Strokes cancer and Heart Attacks are not "first world problems". People were dying of those way back. But science and medicine wasn't advanced to a point to identify the cause. But we are finding it now
Might be a slightly hyperbolic to call it a "First World problem", but what's a greater tragedy, a man dropping dead from a heart attack at age 58, or a child starving to death before he learns how to walk? So it's kind of a "First World problem".

People were historically far more likely to die from starvation, traumatic injury, or disease than they were from problems related to cholesterol. Salt might cause high blood pressure, but it also kept people alive, due to not dying from food poisoning or starving to death because their food rotted before they could eat it.

The elaborate network of cold chains we have in this country and across the world is the major reason we can eat "healthy". Fresh vegetables and fruits were a luxury for most of human history, at least in Europe and other temperate/cold regions. You ate them when they came into season, and preserved them for the other 50 weeks a year with methods that are today considered unhealthy. Same with fish. Fish was more often dried, salted, or preserved in lye than it was eaten fresh.

Cold chains are a First World luxury. Without them, it's mostly back to salting, drying, pickling, canning, etc., except when fresh produce is in season. And one has to have sufficient refrigeration space on their end of the cold chain for many of the foods that arrive to us via the rest of the cold chain from all over the country and the rest of the world.

Ironduke
03 Jun 18,, 21:10
Another reason why I stopped drinking beers is that there are very few places where we get chilled beer. Feels disgusting to have warm or semi-chilled beers. But, when I do go to a pub, I drink Stella and Corona. Stella (strong) being my favourite. All lagers though and tiny bottles. :(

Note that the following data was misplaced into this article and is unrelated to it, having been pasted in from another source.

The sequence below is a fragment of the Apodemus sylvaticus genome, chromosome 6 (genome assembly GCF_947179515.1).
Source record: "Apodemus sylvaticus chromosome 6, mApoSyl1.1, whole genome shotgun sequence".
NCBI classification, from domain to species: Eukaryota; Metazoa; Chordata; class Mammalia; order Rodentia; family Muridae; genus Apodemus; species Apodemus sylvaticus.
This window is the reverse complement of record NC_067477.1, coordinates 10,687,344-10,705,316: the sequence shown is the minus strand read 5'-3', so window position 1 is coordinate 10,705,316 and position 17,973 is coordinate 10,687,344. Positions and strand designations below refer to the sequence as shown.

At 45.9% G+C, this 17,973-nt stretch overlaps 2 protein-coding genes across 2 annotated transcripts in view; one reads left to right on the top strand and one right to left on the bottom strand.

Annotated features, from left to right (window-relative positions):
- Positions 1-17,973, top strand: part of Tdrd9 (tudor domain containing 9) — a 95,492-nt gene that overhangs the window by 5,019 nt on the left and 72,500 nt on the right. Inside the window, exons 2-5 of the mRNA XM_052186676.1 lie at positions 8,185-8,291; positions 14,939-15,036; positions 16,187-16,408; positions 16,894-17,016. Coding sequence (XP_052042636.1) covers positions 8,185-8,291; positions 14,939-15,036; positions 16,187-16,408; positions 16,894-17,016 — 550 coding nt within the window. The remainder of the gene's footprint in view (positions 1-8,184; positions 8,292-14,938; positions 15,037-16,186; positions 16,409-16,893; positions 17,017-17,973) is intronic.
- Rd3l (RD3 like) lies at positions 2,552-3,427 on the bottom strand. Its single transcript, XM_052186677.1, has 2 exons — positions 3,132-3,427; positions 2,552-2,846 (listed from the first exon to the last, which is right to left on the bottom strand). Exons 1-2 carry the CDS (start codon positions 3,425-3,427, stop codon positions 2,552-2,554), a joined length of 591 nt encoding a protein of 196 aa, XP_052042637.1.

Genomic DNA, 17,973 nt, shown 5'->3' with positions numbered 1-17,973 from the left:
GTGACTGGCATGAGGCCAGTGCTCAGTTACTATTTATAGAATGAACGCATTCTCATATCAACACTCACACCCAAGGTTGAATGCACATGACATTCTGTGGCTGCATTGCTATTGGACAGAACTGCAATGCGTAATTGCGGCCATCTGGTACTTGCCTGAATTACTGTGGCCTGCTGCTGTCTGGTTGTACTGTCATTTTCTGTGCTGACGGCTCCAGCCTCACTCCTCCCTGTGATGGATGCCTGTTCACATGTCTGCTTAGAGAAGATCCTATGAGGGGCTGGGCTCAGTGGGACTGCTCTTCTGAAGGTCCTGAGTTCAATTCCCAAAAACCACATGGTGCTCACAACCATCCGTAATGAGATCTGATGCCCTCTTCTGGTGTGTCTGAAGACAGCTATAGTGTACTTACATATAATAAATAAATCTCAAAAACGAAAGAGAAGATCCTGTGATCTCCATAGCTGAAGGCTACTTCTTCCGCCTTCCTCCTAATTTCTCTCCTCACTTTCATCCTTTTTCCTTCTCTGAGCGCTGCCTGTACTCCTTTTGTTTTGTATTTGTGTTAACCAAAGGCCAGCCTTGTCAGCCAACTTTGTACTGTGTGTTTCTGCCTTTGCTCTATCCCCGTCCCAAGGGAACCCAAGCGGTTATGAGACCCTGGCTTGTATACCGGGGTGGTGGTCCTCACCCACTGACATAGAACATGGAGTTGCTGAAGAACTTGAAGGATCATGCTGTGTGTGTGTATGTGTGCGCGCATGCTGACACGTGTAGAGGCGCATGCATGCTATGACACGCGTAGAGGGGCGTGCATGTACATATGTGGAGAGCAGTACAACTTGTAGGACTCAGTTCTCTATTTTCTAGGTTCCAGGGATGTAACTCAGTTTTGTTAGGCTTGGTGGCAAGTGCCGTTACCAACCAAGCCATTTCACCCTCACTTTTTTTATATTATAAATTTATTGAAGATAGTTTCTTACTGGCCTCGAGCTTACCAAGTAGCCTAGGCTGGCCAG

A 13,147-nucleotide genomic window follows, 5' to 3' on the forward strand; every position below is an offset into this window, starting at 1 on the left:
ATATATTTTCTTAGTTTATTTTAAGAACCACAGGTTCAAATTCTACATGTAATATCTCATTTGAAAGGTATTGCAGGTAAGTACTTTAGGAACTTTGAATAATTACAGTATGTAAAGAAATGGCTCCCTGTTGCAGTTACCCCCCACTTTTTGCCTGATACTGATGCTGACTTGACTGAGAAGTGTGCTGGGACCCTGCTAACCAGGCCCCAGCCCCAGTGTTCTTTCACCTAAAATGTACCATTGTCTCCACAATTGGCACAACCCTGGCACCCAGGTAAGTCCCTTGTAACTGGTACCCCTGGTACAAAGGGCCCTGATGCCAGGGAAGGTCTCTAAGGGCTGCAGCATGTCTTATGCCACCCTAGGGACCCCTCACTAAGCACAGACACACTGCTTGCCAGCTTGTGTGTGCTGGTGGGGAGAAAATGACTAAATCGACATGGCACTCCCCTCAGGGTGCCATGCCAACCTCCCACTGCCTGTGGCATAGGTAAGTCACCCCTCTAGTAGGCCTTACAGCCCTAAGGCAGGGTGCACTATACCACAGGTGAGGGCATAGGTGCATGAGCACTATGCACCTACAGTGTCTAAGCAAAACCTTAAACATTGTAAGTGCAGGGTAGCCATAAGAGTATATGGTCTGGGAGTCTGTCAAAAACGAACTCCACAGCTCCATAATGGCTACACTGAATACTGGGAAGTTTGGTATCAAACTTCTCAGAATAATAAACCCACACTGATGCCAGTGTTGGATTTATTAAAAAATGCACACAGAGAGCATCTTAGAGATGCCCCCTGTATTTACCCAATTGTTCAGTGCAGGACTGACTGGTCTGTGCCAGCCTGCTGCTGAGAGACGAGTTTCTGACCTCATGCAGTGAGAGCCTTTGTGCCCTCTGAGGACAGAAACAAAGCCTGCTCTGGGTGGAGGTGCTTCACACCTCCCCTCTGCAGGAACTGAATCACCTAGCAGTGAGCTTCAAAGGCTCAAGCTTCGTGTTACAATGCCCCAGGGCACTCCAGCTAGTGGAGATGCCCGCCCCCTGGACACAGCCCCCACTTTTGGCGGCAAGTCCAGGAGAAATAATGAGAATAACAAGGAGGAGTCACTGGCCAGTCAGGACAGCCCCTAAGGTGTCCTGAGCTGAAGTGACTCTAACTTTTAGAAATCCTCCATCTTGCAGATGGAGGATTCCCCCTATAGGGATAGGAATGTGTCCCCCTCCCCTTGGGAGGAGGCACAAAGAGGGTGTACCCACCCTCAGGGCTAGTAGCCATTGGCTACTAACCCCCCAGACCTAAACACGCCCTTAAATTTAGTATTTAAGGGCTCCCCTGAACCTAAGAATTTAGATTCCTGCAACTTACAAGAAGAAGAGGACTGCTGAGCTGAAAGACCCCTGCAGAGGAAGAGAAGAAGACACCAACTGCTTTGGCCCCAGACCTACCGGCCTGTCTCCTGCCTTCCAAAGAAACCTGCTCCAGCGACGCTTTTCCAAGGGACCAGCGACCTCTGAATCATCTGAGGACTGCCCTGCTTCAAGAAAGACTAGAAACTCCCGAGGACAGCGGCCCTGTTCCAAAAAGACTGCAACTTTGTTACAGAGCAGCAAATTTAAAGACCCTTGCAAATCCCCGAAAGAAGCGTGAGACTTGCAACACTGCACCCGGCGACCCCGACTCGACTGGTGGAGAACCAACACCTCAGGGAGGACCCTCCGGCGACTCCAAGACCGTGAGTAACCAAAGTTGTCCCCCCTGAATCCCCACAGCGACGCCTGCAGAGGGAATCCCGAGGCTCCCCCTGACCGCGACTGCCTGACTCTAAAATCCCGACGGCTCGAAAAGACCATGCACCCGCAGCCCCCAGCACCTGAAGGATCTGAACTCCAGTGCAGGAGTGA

Hard Rock Cafe off of MG Road in Bangalore. That is, if you're in Bangalore, which I'm assuming you are. Western prices though.

If you have access to a clean body of water, and you're out enjoying nature or whatever, there's an old fisherman's trick. Put the beers in a sealed bucket, tie a rope to the handle of the bucket, and lower it to the bottom of the lake, or as far as the rope will let you. When you get thirsty, raise the bucket, take a beer out, and lower the bucket back down.

At least where I live, that chills the beers down to somewhere between 8 and 15 degrees Celsius (45-55F)

Oracle
04 Jun 18,, 15:33
Lagers, pilsners, India Pale Ale, witbier, etc. I'm not a big fan of stouts or porters, even though they do have B-vitamins and other nutritious stuff in them. It's heavy, like a meal in a glass. If I were hungry, but all I had was a Guinness, I'd drink that for food.

Don't know about the stuff in bold. I like my beer strong. I tasted Guinness once in London, didn't like the taste, but I'm up for Stella Artois anytime. Stella is like the father of Indian brew Kingfisher. But, nowadays I drink next to nothing of beers.


Really? I have never had a problem finding cold beer in India. I have had problems finding beer though.

Actually I should have been clear. Pubs have chilled beer, many other shops also have those. I am speaking of situations when say for e.g., I have to clean my flat or say a friend dropped in, a chilled beer makes it easy on the bones to clean the house (maid would find reasons not to come once or twice a week). For that purpose I won't go to a pub or to a mall to buy beer. Bangalore is filled with tiny/medium shops that sell alcohol, where they keep beers on the fridge. Some of those fridges are very old, some even rusting to the point where it is beyond a fix. Such shops are in the vicinity of my flat, so naturally I used to go there, buy and drink those warm bad tasting beers.